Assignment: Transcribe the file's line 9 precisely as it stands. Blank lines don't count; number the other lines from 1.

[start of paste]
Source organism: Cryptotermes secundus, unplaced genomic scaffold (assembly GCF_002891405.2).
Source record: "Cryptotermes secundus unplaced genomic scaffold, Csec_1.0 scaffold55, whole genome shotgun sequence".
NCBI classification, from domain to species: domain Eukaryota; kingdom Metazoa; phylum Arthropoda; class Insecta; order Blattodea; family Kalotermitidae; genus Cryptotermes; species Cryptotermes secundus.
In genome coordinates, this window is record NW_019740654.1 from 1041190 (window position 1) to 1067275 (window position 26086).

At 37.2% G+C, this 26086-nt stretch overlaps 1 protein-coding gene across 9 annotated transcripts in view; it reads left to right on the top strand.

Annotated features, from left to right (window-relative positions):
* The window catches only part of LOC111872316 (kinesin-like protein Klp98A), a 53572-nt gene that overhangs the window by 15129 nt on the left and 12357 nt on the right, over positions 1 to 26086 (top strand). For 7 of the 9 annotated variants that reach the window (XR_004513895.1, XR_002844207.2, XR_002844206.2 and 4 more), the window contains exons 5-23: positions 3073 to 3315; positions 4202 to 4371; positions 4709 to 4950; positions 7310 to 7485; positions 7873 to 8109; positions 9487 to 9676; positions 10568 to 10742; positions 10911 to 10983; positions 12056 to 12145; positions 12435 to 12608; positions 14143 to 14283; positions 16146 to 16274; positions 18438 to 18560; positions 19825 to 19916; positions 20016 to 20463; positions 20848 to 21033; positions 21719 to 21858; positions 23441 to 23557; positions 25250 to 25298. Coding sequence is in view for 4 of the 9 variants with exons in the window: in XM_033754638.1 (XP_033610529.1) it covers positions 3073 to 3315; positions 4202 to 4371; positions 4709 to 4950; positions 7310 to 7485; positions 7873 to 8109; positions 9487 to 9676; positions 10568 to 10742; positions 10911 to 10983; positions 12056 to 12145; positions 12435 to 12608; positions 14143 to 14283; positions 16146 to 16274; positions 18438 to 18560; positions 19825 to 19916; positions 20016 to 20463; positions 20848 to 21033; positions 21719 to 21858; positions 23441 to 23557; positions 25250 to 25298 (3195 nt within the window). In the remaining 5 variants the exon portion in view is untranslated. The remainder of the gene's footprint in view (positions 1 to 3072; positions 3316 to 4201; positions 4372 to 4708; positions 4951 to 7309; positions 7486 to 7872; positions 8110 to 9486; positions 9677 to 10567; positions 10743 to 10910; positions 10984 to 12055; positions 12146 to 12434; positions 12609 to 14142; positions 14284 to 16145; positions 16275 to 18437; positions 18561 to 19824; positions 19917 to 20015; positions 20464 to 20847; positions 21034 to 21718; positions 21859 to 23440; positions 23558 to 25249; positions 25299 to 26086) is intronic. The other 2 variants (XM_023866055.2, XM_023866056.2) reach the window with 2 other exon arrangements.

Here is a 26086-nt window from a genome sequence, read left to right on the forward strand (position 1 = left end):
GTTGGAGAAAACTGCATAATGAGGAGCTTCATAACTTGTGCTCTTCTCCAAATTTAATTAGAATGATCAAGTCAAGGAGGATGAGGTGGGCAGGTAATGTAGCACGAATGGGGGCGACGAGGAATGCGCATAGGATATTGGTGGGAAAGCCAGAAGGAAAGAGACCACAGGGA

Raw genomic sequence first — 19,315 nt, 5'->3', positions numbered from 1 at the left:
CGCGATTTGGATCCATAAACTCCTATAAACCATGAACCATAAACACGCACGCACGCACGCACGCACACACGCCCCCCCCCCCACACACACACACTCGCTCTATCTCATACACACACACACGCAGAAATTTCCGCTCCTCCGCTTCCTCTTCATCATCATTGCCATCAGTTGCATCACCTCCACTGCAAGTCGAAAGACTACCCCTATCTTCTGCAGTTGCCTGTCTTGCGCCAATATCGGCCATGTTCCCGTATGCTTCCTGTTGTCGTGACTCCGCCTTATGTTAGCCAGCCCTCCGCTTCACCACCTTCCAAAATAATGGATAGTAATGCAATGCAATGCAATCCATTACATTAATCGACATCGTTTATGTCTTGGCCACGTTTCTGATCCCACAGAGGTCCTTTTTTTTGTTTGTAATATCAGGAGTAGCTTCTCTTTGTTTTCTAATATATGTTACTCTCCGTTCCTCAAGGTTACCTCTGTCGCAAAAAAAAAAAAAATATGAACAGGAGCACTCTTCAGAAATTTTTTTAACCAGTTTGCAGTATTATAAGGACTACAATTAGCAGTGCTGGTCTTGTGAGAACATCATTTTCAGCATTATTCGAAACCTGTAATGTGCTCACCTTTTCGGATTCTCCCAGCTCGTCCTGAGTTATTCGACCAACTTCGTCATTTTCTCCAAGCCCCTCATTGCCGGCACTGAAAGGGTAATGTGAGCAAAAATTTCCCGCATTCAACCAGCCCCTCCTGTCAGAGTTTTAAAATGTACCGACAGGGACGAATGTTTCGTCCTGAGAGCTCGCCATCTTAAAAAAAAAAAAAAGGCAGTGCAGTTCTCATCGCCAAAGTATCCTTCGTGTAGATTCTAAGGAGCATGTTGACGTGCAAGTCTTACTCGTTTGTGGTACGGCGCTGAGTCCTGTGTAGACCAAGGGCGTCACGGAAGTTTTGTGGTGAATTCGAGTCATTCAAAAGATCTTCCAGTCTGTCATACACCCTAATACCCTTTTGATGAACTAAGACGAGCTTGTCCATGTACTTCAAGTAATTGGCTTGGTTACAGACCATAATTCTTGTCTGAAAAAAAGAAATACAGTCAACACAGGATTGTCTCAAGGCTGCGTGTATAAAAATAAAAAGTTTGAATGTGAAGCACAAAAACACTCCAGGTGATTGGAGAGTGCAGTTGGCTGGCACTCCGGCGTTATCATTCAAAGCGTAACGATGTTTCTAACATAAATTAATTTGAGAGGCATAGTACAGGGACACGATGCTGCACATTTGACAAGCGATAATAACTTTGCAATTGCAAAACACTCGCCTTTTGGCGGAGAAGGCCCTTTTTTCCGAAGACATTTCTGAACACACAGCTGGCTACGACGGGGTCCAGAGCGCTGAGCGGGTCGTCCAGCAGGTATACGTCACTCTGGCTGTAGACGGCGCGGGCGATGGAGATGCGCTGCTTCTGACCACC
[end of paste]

GTTGGAGAAAACTGCATAATGAGGAGCTTCATAACTTGTGCTCTTCTCCAAATTTAATTAGAATGATCAAGTCAAGGAGGATGAGGTGGGCAGGTAATGTAGCACGAATGGGGGCGACGAGGAATGCGCATAGGATATTGGTGGGAAAGCCAGAAGGAAAGAGACCACAGGGA